Lobostemon belliformis is closely related to Lobostemon fruticosus which was used by the Khoi, the settlers and Malays. A tea made of the leaves, if drunk first thing in the morning, was said to be a sure cure for ringworm in humans and animals—hence the Afrikaans common name, douwurmbos. The name agtdaegeneesbossie, meaning eight-day-healing-bush, refers to the belief that this plant could heal all sorts of ailments within eight days. Lobostemon belliformis is however so rare and in such a remote locality that it was probably not used for traditional medicinal purposes.

Lobostemon belliformis is relatively new to horticulture where it is used at Kirstenbosch as informal plantings mainly in fynbos displays. It has been available in small quantities at the Annual Plant Fair and the Kirstenbosch Garden shop.

Lobostemon belliformis growing at Kirstenbosch

Growing Lobostemon belliformis

Lobostemon belliformis grows best in a warm, sunny position in sandy well-drained soils and particularly in rockeries and on embankments. It is not cold-tolerant and will need protection from frost. In the Cape the best time to plant is during the rainy months of winter to allow plants to establish themselves before the warm, dry summers. It has performed very well at Kirstenbosch providing very showy displays from winter into spring. It will benefit from some top dressing around the plant with compost once a year. Sometimes old plants begin to lose their leaves and may even die. When plants begin to lose condition, prune back one-third and dress with compost. They may be saved by this intervention and re-sprout from the older wood. If the plants die, there are invariably some seeds that will germinate and grow vigorously, replacing the old plant.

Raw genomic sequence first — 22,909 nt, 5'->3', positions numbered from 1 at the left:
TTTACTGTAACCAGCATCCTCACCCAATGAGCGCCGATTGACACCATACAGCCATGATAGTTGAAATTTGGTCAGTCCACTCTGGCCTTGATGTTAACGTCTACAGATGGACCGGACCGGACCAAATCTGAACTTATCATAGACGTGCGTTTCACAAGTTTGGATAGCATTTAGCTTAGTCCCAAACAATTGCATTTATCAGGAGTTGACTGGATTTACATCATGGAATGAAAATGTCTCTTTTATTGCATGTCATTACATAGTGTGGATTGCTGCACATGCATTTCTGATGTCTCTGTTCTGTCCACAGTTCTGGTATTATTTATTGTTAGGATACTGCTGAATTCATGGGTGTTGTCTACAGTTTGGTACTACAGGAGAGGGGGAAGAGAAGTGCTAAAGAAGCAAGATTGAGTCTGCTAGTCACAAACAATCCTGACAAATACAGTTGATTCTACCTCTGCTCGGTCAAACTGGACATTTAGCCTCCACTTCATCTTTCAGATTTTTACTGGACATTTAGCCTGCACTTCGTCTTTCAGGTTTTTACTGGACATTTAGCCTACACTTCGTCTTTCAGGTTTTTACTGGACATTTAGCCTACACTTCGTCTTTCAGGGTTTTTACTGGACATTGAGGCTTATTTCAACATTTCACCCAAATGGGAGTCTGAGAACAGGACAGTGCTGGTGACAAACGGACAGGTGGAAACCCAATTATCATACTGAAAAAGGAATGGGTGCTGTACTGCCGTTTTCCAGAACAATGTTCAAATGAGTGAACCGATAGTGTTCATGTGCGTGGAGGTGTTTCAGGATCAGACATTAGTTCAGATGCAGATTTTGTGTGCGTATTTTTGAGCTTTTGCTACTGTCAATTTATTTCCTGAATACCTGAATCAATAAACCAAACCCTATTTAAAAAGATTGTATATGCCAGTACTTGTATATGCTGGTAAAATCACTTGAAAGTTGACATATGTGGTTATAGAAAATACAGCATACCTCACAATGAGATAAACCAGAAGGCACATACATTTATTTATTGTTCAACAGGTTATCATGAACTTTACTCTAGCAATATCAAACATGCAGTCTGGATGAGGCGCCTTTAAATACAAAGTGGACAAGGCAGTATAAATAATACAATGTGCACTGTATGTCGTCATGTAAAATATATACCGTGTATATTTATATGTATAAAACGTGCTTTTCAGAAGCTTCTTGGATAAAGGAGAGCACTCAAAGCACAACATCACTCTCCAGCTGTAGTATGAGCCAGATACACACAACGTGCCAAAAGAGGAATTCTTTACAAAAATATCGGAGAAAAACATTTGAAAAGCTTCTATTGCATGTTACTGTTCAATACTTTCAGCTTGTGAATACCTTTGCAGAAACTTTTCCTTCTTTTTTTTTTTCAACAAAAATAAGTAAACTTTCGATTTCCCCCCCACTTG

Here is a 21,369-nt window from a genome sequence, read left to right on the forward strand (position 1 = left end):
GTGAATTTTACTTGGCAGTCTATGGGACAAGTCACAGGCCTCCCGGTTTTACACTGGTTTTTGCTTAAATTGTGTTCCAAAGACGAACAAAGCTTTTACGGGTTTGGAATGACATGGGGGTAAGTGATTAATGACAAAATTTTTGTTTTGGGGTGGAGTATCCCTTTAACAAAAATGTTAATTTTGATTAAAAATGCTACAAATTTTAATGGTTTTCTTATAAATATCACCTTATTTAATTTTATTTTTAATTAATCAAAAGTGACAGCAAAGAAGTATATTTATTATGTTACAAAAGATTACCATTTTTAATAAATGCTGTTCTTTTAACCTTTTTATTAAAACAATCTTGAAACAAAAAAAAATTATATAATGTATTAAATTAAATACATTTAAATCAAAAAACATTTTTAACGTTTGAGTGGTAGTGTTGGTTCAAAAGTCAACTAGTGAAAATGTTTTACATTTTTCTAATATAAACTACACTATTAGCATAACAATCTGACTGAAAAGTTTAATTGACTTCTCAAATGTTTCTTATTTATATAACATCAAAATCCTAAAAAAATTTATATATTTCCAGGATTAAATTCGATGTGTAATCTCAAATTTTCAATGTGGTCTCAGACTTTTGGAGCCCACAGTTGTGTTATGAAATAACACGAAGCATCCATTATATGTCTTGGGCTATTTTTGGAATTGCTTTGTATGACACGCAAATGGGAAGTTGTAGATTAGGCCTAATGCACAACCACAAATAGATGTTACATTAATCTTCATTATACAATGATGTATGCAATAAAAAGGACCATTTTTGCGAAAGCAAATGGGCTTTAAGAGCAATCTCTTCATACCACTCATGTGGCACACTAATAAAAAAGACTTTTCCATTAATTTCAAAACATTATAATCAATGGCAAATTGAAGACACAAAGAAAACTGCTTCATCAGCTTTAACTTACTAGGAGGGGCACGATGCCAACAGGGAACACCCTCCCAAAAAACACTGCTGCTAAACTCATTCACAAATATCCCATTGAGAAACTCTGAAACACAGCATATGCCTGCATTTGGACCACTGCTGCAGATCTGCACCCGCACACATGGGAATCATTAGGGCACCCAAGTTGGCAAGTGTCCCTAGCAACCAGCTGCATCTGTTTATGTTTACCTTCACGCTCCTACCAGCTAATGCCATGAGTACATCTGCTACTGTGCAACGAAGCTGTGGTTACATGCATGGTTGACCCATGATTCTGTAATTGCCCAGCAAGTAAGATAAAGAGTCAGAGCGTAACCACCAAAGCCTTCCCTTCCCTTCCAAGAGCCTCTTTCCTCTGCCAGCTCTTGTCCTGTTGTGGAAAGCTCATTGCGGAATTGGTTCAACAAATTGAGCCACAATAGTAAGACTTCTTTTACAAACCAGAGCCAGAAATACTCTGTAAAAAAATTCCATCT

Cuttings from the tips of branches do not root well. They should be taken from the spindly side shoots re-sprouting from the older wood, in the middle of the bush, in either spring or autumn. The cuttings should not be kept too wet, as they may turn black and rot easily. Cuttings rooted in 50:50 milled bark and polystyrene on bottom heat grow best.

Plants grow from fresh seeds collected when the old flower heads turn brownishgrey. Treat seed with hot water and thereafter with smoke to aid germination.

References and further reading

  • Buys, M.H. 2006. A morphological cladistic analysis of Lobostemon (Boraginaceae). South African Journal of Botany 72: 383-390.
  • Goldblatt, P. & Manning, J. 2000. Cape plants. A conspectus of the Cape flora of South Africa. Strelitzia 9. National Botanical Institute, Pretoria.
  • Roberts, M. 1990. Indigenous healing plants. Southern Book Publishers, Pretoria.
  • Raimondo, D. et al. 2009. Red List of South African Plants. Strelitzia 25. South African National Botanical Institute, Pretoria.
  • Smith, T. 2003. Guide to plant genera of southwestern Cape. University of Cape Town, Cape Town.
  • Van Wyk, B-E., Van Oudtshoorn, B. & Gericke, N. 1997. Medicinal plants of South Africa. Briza Publications, Pretoria.


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Kirstenbosch National Botanical Garden
August 2011